Asker Daniel Brejnrod:
Bioinformatics for discovery of microbiome variation

Date: 04-04-2017    Supervisor: Søren Johannes Sørensen

Sequencing based tools have revolutionized microbiology in recent years. Highthroughput DNA sequencing have allowed high-resolution studies on microbial life in many different environments and at unprecedented low cost. These culture-independent methods have helped discovery of novel bacteria in both the environment and human hosts that are not accessible through traditional means, and genome bioinformatics have allowed interrogation of their metabolic capabilities through novel tools of reconstructing genomes from short DNA sequencing reads. These new approaches to studying bacterial taxonomy and function enables hypothesis generation of how variation in microbial communities and functionality impacts interaction with their hosts and environments.

This thesis contributes new tools and improvements to existing ones to discover relevant variation in microbiomes. Finally, it explores the integration of various molecular methods to build hypotheses about the impact of a copper contaminated soil.

The introduction is a broad introduction to the field of microbiome research with a focus on the technologies that enable these discoveries and how some of the broader issues have related to this thesis particularly for considerations there was no space for in the papers. The main focus is on the bioinformatics, the processing of the data after it has been generated by the sequencing machines. However, some topics such as DNA extraction is touched upon as it have a big impact on downstream results.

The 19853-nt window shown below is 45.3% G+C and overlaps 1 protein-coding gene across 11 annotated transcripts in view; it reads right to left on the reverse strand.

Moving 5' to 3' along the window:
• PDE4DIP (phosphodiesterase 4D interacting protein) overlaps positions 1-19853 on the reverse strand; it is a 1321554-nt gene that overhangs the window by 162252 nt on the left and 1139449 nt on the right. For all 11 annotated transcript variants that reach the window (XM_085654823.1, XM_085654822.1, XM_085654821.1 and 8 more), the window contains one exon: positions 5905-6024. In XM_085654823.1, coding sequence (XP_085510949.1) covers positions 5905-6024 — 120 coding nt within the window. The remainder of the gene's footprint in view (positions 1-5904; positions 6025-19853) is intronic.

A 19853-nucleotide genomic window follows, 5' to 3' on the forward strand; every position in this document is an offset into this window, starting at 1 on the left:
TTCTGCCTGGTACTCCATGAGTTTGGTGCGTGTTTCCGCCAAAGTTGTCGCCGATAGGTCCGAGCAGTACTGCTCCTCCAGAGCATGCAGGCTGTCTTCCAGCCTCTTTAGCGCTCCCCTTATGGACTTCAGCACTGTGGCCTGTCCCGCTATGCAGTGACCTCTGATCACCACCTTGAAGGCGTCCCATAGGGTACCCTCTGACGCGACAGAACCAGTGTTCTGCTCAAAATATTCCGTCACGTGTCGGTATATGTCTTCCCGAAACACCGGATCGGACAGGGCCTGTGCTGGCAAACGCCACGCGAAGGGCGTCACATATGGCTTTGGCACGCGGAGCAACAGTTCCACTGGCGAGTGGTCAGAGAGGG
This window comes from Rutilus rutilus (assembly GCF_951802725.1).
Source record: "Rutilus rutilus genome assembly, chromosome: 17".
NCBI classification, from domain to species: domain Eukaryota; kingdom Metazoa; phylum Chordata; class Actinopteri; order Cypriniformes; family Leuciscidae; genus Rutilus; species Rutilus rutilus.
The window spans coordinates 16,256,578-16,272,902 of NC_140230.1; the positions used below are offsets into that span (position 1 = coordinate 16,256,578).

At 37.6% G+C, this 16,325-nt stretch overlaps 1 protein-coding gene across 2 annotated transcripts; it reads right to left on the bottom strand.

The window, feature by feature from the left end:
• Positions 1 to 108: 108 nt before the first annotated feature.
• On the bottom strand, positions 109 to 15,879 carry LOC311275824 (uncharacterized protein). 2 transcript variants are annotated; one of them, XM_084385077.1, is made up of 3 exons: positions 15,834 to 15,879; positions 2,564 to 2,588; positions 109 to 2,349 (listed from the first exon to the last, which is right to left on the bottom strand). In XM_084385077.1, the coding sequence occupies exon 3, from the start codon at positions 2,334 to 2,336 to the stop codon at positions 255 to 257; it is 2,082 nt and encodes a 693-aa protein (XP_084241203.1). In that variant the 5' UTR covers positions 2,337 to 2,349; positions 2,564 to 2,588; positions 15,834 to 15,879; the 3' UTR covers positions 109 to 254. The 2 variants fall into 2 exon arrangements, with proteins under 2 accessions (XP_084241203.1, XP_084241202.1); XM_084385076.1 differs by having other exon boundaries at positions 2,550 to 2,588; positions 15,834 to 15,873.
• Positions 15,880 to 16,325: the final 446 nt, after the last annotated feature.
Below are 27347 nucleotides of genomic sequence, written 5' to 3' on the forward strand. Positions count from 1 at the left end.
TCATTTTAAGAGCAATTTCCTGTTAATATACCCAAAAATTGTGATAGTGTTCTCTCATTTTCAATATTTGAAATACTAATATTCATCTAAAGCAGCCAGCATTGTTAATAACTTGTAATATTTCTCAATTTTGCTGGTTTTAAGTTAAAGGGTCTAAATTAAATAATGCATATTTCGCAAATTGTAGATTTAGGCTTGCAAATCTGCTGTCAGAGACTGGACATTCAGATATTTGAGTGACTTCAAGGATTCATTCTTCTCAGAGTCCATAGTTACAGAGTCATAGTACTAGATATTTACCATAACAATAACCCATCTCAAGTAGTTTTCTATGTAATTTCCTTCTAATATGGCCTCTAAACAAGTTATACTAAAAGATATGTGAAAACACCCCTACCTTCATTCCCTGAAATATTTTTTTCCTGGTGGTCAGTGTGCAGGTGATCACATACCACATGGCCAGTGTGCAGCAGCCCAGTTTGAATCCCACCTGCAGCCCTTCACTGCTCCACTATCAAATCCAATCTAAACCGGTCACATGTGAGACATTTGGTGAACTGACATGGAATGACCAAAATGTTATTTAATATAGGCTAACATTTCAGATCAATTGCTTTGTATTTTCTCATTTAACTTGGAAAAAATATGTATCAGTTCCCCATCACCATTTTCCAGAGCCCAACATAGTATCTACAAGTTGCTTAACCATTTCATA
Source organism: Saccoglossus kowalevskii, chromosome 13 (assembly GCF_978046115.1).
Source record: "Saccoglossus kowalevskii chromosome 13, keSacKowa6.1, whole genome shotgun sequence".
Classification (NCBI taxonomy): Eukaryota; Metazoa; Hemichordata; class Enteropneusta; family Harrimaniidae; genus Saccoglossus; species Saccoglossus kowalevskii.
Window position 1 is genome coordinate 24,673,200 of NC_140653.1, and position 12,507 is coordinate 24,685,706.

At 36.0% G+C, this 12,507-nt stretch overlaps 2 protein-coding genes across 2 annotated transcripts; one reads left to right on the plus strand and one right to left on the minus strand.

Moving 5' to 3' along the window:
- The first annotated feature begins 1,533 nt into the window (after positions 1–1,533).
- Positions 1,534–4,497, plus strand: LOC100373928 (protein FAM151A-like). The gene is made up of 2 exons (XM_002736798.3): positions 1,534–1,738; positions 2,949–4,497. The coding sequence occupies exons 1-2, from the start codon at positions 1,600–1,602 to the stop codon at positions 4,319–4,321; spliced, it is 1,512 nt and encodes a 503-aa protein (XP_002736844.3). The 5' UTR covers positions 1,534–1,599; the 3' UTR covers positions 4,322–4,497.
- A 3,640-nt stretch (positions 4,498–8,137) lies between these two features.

Manuscript 1 ,“Large-scale benchmarking reveals false discoveries and count transformation sensitivity in 16S rRNA gene amplicon data analysis methods used in microbiome studies”, benchmarked the performance of a variety of popular statistical methods for discovering differentially abundant bacteria . between two conditions. The purpose is to assess the false discovery rate, recovery of truly differential abundant bacteria and the impact of beta diversity exploration strategies commonly used in microbiome research. We assess these differences by simulation and by making biological assumptions about the data, and conclude that researchers should be careful in their choice of methods, as it might lead to inflated rates of both type I and type II errors.

In Manuscript 2 a new software package is described that allows the exploration of microbial functionality that is found on mobile genetic elements. This exploration is done through annotation of metagenomic contigs and subsequent statistical discovery. Statistical validation of the approach is performed and two datasets are tested, the Hygum soil metagenomes and a public dataset of UC patients. A number of significant candidates are discovered and their feasibility is discussed in the context of available knowledge of the respective microbiomes.

Manuscripts 3 and 4 detail the exploration of a heavily copper-contaminated site in Hygum, Denmark. The site has been used for impregnating wood using CuSO4, and while it was shut down in 1924 it is still contaminated with a gradient of copper spanning 100- folds. “Coping with copper: legacy effect of copper on potential activity of soil bacteria following a century of exposure” uses RNA-based sequencing to study the active fraction of the microbioal community. It extends on past work on the soil by enumerating only the bacteria of the active fraction and defining functional response groups, groups that respond similarly to the copper concentrations. Manuscript 4 extends previous literature by using metagenomics sequencing and RNA sequencing of mRNA to characterize the functionality of the microbial community. Based on an assessment of catabolic diversity and expression of growth-related proteins we conclude that the copper contamination selects for K-strategists, and that they are likely infected with lytic phages that prey on the community.